So Waits is completely on his own here, stomping the grass flat in a territory no other contemporary artist can enter. He captains a Buena Vista Social Club pirate ship in “Hoist That Rag”, bellowing “HOISSTHARAAG!” with rasping menace. He’s the giant chasing Jack down his beanstalk in the lumbering “Don’t Go Into That Barn”, leading a march of ghost soldiers through tales of maniacs loose in the woods, “high on potato and tulip wine”. And “Make It Rain” is a perfect existential creeper in which Waits is “just another sad guest on this dark Earth”. With Casey’s understated drum work and Ribot’s diced-up Albert King-isms as its backbone, “Make It Rain” searches for answers when all that exists are questions: “It’s the same old world, but nothing looks the same”.


Real Gone has its fair share of ballads, but is noticeably devoid of Waits’ piano songs (“grand weepers”, as he named them). The emphasis on guitar allows these songs to resonate emotionally without the piano’s ballooning, grandiose gestures. The most effective ballads on the album are sequenced at its beginning and end. The 10-minute “Sins of My Father”, bravely placed early in the record, is a dark alley crawl through a world that “turns on nothing but money and dread”. “Wicked are the branches on the tree of mankind,” Waits hisses in his cautious growl. “The roots grow upward and the branches grow down.” The explicitly political “Day After Tomorrow” is the album’s final song (not counting the one-minute hidden track “Chick a Boom”); its sober mortality adds undeniable weight to its predecessors. Composed as a soldier’s letter home from the front lines of war, “Day After Tomorrow” aches with longing and prays for optimism: “You can’t deny the other side / Don’t want to die anymore than we do / What I’m trying to say is don’t they pray / To the same God that we do / And tell me how does God choose / Who’s prayers does he refuse?”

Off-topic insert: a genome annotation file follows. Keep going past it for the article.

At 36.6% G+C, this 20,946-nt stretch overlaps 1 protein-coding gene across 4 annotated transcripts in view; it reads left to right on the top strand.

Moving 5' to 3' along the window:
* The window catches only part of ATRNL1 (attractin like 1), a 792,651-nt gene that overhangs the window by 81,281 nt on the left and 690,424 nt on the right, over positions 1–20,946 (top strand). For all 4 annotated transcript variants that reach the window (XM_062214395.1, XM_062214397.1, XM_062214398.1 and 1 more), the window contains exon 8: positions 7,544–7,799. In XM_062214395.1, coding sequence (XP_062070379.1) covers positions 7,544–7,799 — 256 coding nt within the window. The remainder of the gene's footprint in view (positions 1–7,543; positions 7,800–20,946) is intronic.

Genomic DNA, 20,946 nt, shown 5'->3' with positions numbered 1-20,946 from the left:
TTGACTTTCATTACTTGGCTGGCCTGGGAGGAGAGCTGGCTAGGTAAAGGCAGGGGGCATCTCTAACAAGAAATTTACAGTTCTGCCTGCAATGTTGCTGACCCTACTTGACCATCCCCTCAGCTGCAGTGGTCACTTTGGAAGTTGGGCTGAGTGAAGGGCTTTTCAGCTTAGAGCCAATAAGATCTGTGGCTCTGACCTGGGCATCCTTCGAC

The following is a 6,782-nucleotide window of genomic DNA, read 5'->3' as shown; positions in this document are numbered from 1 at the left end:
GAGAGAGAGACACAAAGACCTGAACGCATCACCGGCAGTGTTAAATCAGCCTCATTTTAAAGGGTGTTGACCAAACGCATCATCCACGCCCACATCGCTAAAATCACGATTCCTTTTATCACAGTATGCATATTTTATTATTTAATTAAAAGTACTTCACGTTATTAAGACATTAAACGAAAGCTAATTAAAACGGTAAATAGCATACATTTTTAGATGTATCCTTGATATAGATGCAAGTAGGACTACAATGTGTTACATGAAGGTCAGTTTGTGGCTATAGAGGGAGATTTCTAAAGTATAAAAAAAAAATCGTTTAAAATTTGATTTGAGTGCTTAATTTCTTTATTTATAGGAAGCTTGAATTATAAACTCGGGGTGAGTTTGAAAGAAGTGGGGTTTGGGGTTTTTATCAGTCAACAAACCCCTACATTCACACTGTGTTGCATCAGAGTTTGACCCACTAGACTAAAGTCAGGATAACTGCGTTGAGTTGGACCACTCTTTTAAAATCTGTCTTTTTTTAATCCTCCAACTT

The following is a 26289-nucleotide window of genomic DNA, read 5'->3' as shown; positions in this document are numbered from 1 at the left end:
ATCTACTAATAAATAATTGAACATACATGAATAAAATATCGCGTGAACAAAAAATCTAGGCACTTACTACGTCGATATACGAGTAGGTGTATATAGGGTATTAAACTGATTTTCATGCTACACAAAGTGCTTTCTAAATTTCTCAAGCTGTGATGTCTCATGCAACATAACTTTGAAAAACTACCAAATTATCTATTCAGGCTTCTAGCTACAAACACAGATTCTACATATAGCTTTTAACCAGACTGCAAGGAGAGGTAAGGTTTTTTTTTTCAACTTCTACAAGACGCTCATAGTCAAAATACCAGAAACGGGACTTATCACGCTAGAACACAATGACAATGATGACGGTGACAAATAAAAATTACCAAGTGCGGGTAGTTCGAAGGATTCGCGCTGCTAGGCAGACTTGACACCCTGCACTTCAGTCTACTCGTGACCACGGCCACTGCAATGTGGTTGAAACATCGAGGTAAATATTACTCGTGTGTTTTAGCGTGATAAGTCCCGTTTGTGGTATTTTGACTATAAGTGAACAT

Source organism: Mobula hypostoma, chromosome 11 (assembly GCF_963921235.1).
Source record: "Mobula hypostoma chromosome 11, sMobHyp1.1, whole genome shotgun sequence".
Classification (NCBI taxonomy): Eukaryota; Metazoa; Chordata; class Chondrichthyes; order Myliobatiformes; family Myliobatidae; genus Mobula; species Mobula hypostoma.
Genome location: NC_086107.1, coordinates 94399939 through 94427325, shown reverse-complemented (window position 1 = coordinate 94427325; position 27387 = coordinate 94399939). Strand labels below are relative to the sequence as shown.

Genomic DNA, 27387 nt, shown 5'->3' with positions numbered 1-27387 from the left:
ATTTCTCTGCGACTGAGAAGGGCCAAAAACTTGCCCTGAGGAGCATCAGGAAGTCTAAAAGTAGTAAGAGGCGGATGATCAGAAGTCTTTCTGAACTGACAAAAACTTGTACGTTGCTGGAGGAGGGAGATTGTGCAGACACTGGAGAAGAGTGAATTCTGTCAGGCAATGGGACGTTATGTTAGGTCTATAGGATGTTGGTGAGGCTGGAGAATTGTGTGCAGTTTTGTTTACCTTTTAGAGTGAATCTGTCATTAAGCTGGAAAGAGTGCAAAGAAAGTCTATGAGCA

Waits has dug out his own cavern of mythology with a sprawling, barbaric yawp ever since he began to reinvent himself with 1983’s Swordfishtrombones (for those keeping track with Tolkien-revered fervor, add Piggy Knowles, Sing Sing Tommy Shay Boys, Bum Mahoney, Everett Lee, and Horse Face Ethel and Her Marvelous Pigs to the growing list of characters). Real Gone busts open the noir cabaret of Alice and Blood Money to new possibilities, much in the way that Bone Machine expanded on his groundbreaking output of the 1980s. The farther Waits descends into the darkness, the more relevant he becomes. So toss Real Gone on the stereo and shimmy to your own mortality.

Zeth Lundy has been writing for PopMatters since 2004. He is the author of Songs in the Key of Life (Continuum, 2007), and has contributed to the Boston Phoenix, Metro Boston, and The Oxford American. He lives in Boston.


Tagged as: tom waits